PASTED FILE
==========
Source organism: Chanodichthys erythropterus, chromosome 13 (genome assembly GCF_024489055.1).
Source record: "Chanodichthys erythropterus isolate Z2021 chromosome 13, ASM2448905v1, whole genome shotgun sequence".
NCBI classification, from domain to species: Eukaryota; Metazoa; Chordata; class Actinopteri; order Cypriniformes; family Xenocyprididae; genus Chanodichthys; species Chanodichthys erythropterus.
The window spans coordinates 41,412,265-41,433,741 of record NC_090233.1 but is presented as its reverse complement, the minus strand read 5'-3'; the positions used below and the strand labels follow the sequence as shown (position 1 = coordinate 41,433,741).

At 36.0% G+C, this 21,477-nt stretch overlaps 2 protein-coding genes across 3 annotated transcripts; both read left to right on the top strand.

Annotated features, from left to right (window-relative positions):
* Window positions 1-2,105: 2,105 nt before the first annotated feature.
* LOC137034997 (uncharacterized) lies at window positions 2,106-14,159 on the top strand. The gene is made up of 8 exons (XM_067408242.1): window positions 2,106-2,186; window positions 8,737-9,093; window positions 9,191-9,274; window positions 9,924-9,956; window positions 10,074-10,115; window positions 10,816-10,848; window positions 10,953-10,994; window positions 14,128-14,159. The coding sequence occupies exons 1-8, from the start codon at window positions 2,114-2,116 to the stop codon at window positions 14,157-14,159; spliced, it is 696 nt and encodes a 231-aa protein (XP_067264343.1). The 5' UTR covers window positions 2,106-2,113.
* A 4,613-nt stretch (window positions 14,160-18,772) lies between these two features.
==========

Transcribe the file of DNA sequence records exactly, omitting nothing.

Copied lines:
Source organism: Chanodichthys erythropterus, chromosome 13 (genome assembly GCF_024489055.1).
Source record: "Chanodichthys erythropterus isolate Z2021 chromosome 13, ASM2448905v1, whole genome shotgun sequence".
NCBI classification, from domain to species: Eukaryota; Metazoa; Chordata; class Actinopteri; order Cypriniformes; family Xenocyprididae; genus Chanodichthys; species Chanodichthys erythropterus.
The window spans coordinates 41,412,265-41,433,741 of record NC_090233.1 but is presented as its reverse complement, the minus strand read 5'-3'; the positions used below and the strand labels follow the sequence as shown (position 1 = coordinate 41,433,741).

At 36.0% G+C, this 21,477-nt stretch overlaps 2 protein-coding genes across 3 annotated transcripts; both read left to right on the top strand.

Annotated features, from left to right (window-relative positions):
* Window positions 1-2,105: 2,105 nt before the first annotated feature.
* LOC137034997 (uncharacterized) lies at window positions 2,106-14,159 on the top strand. The gene is made up of 8 exons (XM_067408242.1): window positions 2,106-2,186; window positions 8,737-9,093; window positions 9,191-9,274; window positions 9,924-9,956; window positions 10,074-10,115; window positions 10,816-10,848; window positions 10,953-10,994; window positions 14,128-14,159. The coding sequence occupies exons 1-8, from the start codon at window positions 2,114-2,116 to the stop codon at window positions 14,157-14,159; spliced, it is 696 nt and encodes a 231-aa protein (XP_067264343.1). The 5' UTR covers window positions 2,106-2,113.
* A 4,613-nt stretch (window positions 14,160-18,772) lies between these two features.